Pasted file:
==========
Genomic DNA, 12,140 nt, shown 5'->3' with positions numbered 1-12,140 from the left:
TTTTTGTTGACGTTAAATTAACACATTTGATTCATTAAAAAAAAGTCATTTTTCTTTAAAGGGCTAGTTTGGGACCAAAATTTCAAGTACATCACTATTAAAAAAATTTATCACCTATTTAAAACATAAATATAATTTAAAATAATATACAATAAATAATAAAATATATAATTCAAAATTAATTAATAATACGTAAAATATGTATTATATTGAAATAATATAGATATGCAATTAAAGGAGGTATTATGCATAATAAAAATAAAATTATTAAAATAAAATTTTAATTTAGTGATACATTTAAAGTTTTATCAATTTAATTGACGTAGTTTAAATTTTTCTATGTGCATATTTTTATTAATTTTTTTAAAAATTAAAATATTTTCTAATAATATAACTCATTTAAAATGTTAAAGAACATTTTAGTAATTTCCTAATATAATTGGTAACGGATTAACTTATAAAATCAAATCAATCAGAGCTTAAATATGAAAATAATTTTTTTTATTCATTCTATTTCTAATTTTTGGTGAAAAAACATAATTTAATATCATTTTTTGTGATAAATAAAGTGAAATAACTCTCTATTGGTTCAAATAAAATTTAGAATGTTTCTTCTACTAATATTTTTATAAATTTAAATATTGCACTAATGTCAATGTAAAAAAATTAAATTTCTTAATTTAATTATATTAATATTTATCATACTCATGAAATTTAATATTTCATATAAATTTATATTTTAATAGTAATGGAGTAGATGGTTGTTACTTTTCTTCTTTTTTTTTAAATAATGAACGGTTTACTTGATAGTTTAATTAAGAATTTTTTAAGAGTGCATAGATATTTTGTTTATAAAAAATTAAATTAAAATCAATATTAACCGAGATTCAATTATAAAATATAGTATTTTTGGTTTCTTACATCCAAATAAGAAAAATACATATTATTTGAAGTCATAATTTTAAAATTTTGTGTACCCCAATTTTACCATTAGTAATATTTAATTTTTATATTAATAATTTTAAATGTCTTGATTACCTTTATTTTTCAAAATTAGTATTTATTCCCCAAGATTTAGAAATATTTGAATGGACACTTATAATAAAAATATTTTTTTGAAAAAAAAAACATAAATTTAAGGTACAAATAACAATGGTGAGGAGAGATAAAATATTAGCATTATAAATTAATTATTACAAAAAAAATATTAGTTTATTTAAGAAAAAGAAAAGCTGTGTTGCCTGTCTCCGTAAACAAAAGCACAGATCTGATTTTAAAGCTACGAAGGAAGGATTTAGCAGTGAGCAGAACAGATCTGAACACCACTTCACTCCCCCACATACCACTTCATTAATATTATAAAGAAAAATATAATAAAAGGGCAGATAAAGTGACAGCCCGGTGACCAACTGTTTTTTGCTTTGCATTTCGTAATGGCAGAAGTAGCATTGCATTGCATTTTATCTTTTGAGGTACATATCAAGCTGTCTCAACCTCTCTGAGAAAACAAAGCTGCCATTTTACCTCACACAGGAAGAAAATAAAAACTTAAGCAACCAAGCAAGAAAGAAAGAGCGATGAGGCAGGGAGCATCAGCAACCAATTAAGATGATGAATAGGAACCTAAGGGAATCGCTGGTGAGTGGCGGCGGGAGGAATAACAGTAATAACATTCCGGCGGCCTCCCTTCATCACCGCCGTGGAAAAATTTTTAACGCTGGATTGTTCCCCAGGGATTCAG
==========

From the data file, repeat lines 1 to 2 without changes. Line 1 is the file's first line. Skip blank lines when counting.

Genomic DNA, 12,140 nt, shown 5'->3' with positions numbered 1-12,140 from the left:
TTTTTGTTGACGTTAAATTAACACATTTGATTCATTAAAAAAAAGTCATTTTTCTTTAAAGGGCTAGTTTGGGACCAAAATTTCAAGTACATCACTATTAAAAAAATTTATCACCTATTTAAAACATAAATATAATTTAAAATAATATACAATAAATAATAAAATATATAATTCAAAATTAATTAATAATACGTAAAATATGTATTATATTGAAATAATATAGATATGCAATTAAAGGAGGTATTATGCATAATAAAAATAAAATTATTAAAATAAAATTTTAATTTAGTGATACATTTAAAGTTTTATCAATTTAATTGACGTAGTTTAAATTTTTCTATGTGCATATTTTTATTAATTTTTTTAAAAATTAAAATATTTTCTAATAATATAACTCATTTAAAATGTTAAAGAACATTTTAGTAATTTCCTAATATAATTGGTAACGGATTAACTTATAAAATCAAATCAATCAGAGCTTAAATATGAAAATAATTTTTTTTATTCATTCTATTTCTAATTTTTGGTGAAAAAACATAATTTAATATCATTTTTTGTGATAAATAAAGTGAAATAACTCTCTATTGGTTCAAATAAAATTTAGAATGTTTCTTCTACTAATATTTTTATAAATTTAAATATTGCACTAATGTCAATGTAAAAAAATTAAATTTCTTAATTTAATTATATTAATATTTATCATACTCATGAAATTTAATATTTCATATAAATTTATATTTTAATAGTAATGGAGTAGATGGTTGTTACTTTTCTTCTTTTTTTTTAAATAATGAACGGTTTACTTGATAGTTTAATTAAGAATTTTTTAAGAGTGCATAGATATTTTGTTTATAAAAAATTAAATTAAAATCAATATTAACCGAGATTCAATTATAAAATATAGTATTTTTGGTTTCTTACATCCAAATAAGAAAAATACATATTATTTGAAGTCATAATTTTAAAATTTTGTGTACCCCAATTTTACCATTAGTAATATTTAATTTTTATATTAATAATTTTAAATGTCTTGATTACCTTTATTTTTCAAAATTAGTATTTATTCCCCAAGATTTAGAAATATTTGAATGGACACTTATAATAAAAATATTTTTTTGAAAAAAAAAACATAAATTTAAGGTACAAATAACAATGGTGAGGAGAGATAAAATATTAGCATTATAAATTAATTATTACAAAAAAAATATTAGTTTATTTAAGAAAAAGAAAAGCTGTGTTGCCTGTCTCCGTAAACAAAAGCACAGATCTGATTTTAAAGCTACGAAGGAAGGATTTAGCAGTGAGCAGAACAGATCTGAACACCACTTCACTCCCCCACATACCACTTCATTAATATTATAAAGAAAAATATAATAAAAGGGCAGATAAAGTGACAGCCCGGTGACCAACTGTTTTTTGCTTTGCATTTCGTAATGGCAGAAGTAGCATTGCATTGCATTTTATCTTTTGAGGTACATATCAAGCTGTCTCAACCTCTCTGAGAAAACAAAGCTGCCATTTTACCTCACACAGGAAGAAAATAAAAACTTAAGCAACCAAGCAAGAAAGAAAGAGCGATGAGGCAGGGAGCATCAGCAACCAATTAAGATGATGAATAGGAACCTAAGGGAATCGCTGGTGAGTGGCGGCGGGAGGAATAACAGTAATAACATTCCGGCGGCCTCCCTTCATCACCGCCGTGGAAAAATTTTTAACGCTGGATTGTTCCCCAGGGATTCAG